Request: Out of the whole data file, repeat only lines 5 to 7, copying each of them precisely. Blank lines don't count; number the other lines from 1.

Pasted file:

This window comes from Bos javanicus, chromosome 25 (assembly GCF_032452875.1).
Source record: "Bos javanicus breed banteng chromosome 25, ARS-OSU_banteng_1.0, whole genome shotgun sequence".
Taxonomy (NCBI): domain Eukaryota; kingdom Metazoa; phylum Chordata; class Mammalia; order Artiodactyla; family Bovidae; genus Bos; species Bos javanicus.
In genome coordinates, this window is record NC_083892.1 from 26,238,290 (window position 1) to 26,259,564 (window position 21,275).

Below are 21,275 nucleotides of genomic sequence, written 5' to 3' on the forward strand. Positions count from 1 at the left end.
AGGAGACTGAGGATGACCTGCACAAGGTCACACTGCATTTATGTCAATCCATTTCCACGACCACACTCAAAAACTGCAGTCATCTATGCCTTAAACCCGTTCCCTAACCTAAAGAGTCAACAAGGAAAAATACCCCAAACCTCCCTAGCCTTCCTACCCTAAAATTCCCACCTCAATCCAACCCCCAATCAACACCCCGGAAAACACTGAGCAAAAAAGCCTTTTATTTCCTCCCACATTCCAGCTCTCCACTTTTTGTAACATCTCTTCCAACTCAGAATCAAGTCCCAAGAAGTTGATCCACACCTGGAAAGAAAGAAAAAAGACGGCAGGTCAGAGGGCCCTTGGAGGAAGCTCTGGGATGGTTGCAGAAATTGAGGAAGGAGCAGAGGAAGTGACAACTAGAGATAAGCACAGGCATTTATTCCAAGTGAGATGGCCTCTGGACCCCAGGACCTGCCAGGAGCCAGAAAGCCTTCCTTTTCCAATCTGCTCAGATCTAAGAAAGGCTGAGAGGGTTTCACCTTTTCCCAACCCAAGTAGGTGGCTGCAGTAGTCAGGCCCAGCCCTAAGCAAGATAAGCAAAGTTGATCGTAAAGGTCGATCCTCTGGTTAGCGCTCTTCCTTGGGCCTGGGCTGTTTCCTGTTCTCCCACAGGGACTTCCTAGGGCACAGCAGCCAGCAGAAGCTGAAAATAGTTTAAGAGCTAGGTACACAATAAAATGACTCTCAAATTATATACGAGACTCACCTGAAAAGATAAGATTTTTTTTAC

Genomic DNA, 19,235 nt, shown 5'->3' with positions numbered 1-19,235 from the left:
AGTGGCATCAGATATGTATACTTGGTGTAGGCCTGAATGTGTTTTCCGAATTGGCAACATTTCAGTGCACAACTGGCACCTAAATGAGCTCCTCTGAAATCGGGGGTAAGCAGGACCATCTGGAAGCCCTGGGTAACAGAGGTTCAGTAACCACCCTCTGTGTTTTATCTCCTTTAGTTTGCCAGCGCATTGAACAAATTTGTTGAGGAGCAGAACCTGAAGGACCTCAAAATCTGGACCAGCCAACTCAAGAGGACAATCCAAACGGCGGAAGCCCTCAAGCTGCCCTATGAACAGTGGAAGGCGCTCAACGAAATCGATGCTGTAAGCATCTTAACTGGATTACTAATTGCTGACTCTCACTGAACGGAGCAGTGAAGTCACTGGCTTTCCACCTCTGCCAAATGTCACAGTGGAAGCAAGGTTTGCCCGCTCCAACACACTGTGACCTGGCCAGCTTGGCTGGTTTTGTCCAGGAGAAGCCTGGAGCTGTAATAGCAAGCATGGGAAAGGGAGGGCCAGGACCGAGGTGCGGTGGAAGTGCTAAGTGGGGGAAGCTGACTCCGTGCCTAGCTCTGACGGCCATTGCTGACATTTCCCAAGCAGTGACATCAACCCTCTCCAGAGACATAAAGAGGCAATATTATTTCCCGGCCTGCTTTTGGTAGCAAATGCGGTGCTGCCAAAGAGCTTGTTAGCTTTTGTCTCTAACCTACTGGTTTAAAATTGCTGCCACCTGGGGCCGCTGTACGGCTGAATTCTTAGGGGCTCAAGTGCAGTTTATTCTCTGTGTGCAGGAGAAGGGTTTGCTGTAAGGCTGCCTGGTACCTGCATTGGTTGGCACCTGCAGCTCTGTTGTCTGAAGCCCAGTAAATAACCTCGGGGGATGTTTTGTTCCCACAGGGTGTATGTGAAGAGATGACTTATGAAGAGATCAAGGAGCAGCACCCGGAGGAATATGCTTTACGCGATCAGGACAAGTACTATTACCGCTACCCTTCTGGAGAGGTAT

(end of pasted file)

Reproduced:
Below are 21,275 nucleotides of genomic sequence, written 5' to 3' on the forward strand. Positions count from 1 at the left end.
AGGAGACTGAGGATGACCTGCACAAGGTCACACTGCATTTATGTCAATCCATTTCCACGACCACACTCAAAAACTGCAGTCATCTATGCCTTAAACCCGTTCCCTAACCTAAAGAGTCAACAAGGAAAAATACCCCAAACCTCCCTAGCCTTCCTACCCTAAAATTCCCACCTCAATCCAACCCCCAATCAACACCCCGGAAAACACTGAGCAAAAAAGCCTTTTATTTCCTCCCACATTCCAGCTCTCCACTTTTTGTAACATCTCTTCCAACTCAGAATCAAGTCCCAAGAAGTTGATCCACACCTGGAAAGAAAGAAAAAAGACGGCAGGTCAGAGGGCCCTTGGAGGAAGCTCTGGGATGGTTGCAGAAATTGAGGAAGGAGCAGAGGAAGTGACAACTAGAGATAAGCACAGGCATTTATTCCAAGTGAGATGGCCTCTGGACCCCAGGACCTGCCAGGAGCCAGAAAGCCTTCCTTTTCCAATCTGCTCAGATCTAAGAAAGGCTGAGAGGGTTTCACCTTTTCCCAACCCAAGTAGGTGGCTGCAGTAGTCAGGCCCAGCCCTAAGCAAGATAAGCAAAGTTGATCGTAAAGGTCGATCCTCTGGTTAGCGCTCTTCCTTGGGCCTGGGCTGTTTCCTGTTCTCCCACAGGGACTTCCTAGGGCACAGCAGCCAGCAGAAGCTGAAAATAGTTTAAGAGCTAGGTACACAATAAAATGACTCTCAAATTATATACGAGACTCACCTGAAAAGATAAGATTTTTTTTAC

Genomic DNA, 19,235 nt, shown 5'->3' with positions numbered 1-19,235 from the left: